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Whooping crane pair and juvenile. (Credit: Marie Bundy, Mission-Aransas NERR)

Though blue crab populations have been dropping, whooping crane numbers have not yet been affected. Red drum, who also like blue crabs, have also been increasing in number at Mission-Aransas NERR.  

Not only the wildlife populations have been changing. Over time, not as much freshwater has been going back into the bay. Mustang Island has been developed, as have other barrier islands. Padre Island, however, has been designated a national seashore. “There is still a lot of pristine habitat in this area,” Buskey notes.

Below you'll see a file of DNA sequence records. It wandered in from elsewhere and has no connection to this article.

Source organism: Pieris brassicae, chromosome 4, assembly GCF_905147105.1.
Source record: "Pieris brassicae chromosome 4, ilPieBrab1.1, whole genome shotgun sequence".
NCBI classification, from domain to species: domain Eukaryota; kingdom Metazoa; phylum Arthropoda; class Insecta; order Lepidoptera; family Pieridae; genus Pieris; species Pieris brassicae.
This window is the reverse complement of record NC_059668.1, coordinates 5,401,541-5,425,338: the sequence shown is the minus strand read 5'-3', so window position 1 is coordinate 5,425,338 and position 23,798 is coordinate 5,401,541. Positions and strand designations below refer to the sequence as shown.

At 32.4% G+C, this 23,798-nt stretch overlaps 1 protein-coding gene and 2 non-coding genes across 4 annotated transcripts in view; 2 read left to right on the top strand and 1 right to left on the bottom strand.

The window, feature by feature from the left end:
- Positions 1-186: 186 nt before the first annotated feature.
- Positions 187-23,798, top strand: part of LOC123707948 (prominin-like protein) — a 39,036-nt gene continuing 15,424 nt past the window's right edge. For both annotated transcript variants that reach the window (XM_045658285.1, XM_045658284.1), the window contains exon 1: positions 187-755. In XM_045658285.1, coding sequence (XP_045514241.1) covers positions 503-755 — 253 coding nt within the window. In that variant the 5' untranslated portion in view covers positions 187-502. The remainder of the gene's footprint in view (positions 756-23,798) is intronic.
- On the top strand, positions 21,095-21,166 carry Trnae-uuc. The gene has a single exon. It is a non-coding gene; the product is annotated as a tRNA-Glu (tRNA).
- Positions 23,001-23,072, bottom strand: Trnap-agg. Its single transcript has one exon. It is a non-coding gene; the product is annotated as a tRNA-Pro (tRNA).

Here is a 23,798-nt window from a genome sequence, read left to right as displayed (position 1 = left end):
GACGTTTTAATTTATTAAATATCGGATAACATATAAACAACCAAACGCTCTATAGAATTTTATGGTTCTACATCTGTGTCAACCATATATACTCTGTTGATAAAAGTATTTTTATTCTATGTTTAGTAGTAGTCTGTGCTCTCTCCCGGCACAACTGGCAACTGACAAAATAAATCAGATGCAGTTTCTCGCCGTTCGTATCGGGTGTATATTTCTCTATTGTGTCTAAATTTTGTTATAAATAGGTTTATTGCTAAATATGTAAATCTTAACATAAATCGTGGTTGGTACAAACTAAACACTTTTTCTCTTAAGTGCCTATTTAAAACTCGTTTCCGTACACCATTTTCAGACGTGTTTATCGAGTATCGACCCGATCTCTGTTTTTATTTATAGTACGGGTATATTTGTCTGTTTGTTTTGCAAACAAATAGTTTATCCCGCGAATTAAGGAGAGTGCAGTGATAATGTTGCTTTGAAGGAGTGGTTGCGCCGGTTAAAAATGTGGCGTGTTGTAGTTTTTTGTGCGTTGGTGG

Mission-Aransas NERR is managed by twenty two permanent full and part-time staff and a lot of volunteers. The NERR is also partnered with the University of Texas Marine Science Institute. The Marine Science Institute boasts 15 faculty and about 30 graduate students many of whom carry out research in the NERR. The NERR research staff typically goes out every two weeks to take environmental samples and recalibrate instruments. There are typically five to ten graduate students involved in research at the NERR. The Semester by the Sea program typically involves about 20 undergraduate students. Another special program is the Animal Rehabilitation Keep (ARK) which involves rehabilitating marine birds and turtles that need a bit of extra help due to a variety of circumstances, such as a spell of cold weather. “Sometimes turtles can get stunned because of a cold weather snap, but they are fine once we warm them up a bit. We have had as many as 200 stunned turtles,” explains Buskey. “We’ve also assisted injured brown pelicans, cormorants and other sea birds.” Citizen scientists from Corpus Christi, Texas A&M and various area high schools also conduct water monitoring near Rockport.